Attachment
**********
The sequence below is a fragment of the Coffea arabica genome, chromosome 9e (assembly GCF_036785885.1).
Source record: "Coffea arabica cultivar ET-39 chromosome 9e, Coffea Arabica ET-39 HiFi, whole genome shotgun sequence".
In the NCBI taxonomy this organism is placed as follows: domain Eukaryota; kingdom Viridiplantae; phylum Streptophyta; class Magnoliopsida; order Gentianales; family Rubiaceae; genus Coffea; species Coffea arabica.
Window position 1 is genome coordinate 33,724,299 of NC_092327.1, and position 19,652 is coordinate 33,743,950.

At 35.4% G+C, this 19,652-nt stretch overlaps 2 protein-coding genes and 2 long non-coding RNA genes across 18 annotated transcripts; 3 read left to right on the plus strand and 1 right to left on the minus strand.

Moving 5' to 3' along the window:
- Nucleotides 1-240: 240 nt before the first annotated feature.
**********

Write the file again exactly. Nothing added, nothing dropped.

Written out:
The sequence below is a fragment of the Coffea arabica genome, chromosome 9e (assembly GCF_036785885.1).
Source record: "Coffea arabica cultivar ET-39 chromosome 9e, Coffea Arabica ET-39 HiFi, whole genome shotgun sequence".
In the NCBI taxonomy this organism is placed as follows: domain Eukaryota; kingdom Viridiplantae; phylum Streptophyta; class Magnoliopsida; order Gentianales; family Rubiaceae; genus Coffea; species Coffea arabica.
Window position 1 is genome coordinate 33,724,299 of NC_092327.1, and position 19,652 is coordinate 33,743,950.

At 35.4% G+C, this 19,652-nt stretch overlaps 2 protein-coding genes and 2 long non-coding RNA genes across 18 annotated transcripts; 3 read left to right on the plus strand and 1 right to left on the minus strand.

Moving 5' to 3' along the window:
- Nucleotides 1-240: 240 nt before the first annotated feature.